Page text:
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In oceans we trust: Conservation, philanthropy, and the political economy of the Phoenix Islands Protected Area

Research output: Contribution to journalArticlepeer-review

Marc-Andrej Felix Mallin, Dennis C. Stolz, Benjamin S. Thompson, Mads Barbesgaard

Original languageEnglish
Article number103421
Early online date1 Feb 2019
Accepted/In press22 Jan 2019
E-pub ahead of print1 Feb 2019
Published1 Sep 2019

King's Authors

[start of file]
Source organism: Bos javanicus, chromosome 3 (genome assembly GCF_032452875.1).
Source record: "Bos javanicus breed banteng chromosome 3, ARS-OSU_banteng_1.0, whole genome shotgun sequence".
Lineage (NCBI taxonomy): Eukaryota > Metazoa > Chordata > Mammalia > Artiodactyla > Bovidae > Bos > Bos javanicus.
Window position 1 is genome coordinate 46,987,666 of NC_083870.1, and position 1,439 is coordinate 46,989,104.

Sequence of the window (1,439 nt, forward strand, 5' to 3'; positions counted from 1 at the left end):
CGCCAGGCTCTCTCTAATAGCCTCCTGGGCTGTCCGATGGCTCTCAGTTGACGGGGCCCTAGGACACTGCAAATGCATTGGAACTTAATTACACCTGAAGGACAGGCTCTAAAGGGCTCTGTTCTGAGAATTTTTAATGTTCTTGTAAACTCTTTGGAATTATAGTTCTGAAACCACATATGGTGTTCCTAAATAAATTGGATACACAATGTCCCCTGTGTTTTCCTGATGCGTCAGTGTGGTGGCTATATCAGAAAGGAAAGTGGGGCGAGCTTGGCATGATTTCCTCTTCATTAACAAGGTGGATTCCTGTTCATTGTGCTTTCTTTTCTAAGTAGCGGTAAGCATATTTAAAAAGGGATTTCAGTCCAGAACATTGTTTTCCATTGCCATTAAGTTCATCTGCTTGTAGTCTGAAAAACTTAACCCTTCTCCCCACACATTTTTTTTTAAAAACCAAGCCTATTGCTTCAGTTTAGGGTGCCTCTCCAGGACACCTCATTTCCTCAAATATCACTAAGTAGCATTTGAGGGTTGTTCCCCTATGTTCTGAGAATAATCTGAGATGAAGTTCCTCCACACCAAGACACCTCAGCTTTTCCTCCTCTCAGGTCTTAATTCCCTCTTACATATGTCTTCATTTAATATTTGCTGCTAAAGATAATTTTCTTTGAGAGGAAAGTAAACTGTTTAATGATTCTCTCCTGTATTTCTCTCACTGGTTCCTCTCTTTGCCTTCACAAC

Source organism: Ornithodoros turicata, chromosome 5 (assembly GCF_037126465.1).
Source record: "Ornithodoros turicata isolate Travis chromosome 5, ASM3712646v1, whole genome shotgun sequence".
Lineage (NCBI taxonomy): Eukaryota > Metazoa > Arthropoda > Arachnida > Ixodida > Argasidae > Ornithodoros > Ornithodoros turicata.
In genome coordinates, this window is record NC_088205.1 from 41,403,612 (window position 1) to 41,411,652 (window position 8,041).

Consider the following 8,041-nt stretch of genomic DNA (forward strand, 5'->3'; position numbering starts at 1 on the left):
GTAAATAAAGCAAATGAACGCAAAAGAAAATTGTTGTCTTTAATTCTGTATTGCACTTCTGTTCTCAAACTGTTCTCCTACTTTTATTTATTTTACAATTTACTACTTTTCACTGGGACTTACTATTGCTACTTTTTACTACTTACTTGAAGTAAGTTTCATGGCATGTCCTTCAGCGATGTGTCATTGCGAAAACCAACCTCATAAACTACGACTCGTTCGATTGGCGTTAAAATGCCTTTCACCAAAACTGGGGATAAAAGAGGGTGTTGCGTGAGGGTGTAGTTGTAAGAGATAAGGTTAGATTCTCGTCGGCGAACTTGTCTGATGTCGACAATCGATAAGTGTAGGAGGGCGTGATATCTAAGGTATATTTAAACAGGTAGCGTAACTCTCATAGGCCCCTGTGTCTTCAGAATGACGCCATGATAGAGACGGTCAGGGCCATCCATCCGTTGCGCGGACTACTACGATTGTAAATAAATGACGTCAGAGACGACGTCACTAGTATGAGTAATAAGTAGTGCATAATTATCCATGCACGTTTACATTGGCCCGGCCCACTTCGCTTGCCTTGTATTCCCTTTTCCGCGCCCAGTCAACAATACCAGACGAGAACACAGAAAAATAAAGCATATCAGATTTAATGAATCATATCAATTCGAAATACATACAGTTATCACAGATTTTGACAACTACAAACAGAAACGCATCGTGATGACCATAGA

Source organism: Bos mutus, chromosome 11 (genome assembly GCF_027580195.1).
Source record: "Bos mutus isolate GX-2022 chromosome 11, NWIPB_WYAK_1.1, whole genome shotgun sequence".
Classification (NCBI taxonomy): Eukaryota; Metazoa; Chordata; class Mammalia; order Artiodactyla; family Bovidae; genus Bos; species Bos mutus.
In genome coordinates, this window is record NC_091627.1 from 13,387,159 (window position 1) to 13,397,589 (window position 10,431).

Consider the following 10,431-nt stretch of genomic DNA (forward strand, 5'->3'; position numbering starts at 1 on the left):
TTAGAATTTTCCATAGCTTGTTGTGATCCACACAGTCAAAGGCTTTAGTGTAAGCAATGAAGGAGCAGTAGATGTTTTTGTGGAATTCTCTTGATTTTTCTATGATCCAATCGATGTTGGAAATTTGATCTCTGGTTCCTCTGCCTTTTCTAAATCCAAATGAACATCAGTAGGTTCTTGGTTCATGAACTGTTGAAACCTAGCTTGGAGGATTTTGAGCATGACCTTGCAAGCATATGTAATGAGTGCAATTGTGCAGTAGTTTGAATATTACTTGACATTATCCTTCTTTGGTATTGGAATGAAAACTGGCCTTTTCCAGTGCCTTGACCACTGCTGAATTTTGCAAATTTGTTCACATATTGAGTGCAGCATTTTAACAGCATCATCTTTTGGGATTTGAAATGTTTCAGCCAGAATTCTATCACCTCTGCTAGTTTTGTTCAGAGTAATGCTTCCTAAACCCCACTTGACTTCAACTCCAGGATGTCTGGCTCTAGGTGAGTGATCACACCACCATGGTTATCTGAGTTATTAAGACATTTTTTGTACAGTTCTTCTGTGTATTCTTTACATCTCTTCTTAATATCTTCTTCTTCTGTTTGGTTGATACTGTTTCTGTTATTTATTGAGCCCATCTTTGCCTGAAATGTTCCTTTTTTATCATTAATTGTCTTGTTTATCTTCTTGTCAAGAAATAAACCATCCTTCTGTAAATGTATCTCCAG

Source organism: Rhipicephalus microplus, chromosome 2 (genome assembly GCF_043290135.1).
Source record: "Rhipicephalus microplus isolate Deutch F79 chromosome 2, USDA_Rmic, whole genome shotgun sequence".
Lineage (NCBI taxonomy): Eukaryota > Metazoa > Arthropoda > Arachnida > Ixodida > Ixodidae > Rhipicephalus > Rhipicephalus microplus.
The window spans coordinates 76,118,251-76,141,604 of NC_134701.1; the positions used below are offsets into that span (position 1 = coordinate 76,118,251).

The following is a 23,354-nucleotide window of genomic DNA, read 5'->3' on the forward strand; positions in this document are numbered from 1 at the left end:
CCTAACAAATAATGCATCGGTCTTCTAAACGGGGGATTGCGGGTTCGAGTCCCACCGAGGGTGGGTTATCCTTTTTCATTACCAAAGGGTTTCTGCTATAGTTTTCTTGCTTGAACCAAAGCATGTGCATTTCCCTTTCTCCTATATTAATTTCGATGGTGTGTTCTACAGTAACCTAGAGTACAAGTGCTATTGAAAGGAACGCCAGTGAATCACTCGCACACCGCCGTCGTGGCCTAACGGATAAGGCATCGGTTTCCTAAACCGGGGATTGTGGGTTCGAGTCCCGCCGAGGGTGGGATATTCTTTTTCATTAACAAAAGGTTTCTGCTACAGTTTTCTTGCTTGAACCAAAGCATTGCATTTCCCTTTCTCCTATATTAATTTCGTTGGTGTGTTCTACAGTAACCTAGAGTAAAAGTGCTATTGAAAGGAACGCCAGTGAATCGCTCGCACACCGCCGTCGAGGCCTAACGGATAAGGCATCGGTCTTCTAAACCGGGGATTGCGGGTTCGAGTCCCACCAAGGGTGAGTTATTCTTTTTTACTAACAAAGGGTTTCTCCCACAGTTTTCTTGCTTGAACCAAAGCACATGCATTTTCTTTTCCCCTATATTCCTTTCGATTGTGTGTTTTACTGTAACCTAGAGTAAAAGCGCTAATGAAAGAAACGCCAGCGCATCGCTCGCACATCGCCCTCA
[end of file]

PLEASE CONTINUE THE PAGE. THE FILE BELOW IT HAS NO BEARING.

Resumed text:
US-based philanthropies have long contributed to environmental conservation through non-repayable donations, but some are now beginning to embrace novel investment strategies that are profit-orientated. From the vantage points of political economy and geopolitics, this article investigates the potential ramifications of this shift in funding for large-scale marine protected areas (LMPAs), which have been widely promoted to enhance marine biodiversity and manage sustainable fisheries. Specific attention is given to the Phoenix Islands Protected Area (PIPA) in Kiribati, where finance from US-based philanthropic foundations is intended to support the operation and management of the LMPA and eventually compensate the government for forgone revenues from fishing licences, via the creation of a trust fund. Content analysis of key documents is conducted to empirically trace the political, legal, and financial evolution of PIPA. The findings demonstrate how, in accepting finance from philanthropic foundations, the government of Kiribati gradually relinquishes its decision-making leverage over PIPA's territory and resources. Hence, it is contended that certain legal and financial provisions could act as under-acknowledged and purposive drivers of ‘ocean-control grabbing’. Results further reveal that achieving financial sustainability for the PIPA conservation trust fund has proven difficult, opening up discussions on the extent to which PIPA could be capitalised in other ways. More broadly, the paper engages with recent debates on for-profit conservation, ocean grabbing, and the blue economy.

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